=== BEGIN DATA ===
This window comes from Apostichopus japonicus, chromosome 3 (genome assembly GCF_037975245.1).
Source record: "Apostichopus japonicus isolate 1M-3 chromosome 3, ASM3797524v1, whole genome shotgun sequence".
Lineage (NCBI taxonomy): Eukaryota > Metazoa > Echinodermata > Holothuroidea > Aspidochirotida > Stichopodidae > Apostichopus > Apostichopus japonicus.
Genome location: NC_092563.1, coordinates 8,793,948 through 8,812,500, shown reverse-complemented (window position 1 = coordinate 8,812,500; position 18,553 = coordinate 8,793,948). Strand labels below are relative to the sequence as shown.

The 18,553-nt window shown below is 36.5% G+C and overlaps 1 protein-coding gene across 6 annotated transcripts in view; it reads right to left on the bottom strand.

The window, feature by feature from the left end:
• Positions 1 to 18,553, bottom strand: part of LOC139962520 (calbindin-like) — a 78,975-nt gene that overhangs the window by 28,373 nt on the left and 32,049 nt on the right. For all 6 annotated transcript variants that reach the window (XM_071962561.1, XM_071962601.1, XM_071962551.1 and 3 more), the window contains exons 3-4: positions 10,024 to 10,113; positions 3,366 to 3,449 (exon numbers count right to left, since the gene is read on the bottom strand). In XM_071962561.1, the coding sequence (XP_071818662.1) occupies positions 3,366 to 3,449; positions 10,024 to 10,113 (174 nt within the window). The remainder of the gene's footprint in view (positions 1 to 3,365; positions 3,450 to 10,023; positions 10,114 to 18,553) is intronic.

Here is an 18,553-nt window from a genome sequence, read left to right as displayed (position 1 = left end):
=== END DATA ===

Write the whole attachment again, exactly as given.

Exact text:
This window comes from Apostichopus japonicus, chromosome 3 (genome assembly GCF_037975245.1).
Source record: "Apostichopus japonicus isolate 1M-3 chromosome 3, ASM3797524v1, whole genome shotgun sequence".
Lineage (NCBI taxonomy): Eukaryota > Metazoa > Echinodermata > Holothuroidea > Aspidochirotida > Stichopodidae > Apostichopus > Apostichopus japonicus.
Genome location: NC_092563.1, coordinates 8,793,948 through 8,812,500, shown reverse-complemented (window position 1 = coordinate 8,812,500; position 18,553 = coordinate 8,793,948). Strand labels below are relative to the sequence as shown.

The 18,553-nt window shown below is 36.5% G+C and overlaps 1 protein-coding gene across 6 annotated transcripts in view; it reads right to left on the bottom strand.

The window, feature by feature from the left end:
• Positions 1 to 18,553, bottom strand: part of LOC139962520 (calbindin-like) — a 78,975-nt gene that overhangs the window by 28,373 nt on the left and 32,049 nt on the right. For all 6 annotated transcript variants that reach the window (XM_071962561.1, XM_071962601.1, XM_071962551.1 and 3 more), the window contains exons 3-4: positions 10,024 to 10,113; positions 3,366 to 3,449 (exon numbers count right to left, since the gene is read on the bottom strand). In XM_071962561.1, the coding sequence (XP_071818662.1) occupies positions 3,366 to 3,449; positions 10,024 to 10,113 (174 nt within the window). The remainder of the gene's footprint in view (positions 1 to 3,365; positions 3,450 to 10,023; positions 10,114 to 18,553) is intronic.

Here is an 18,553-nt window from a genome sequence, read left to right as displayed (position 1 = left end):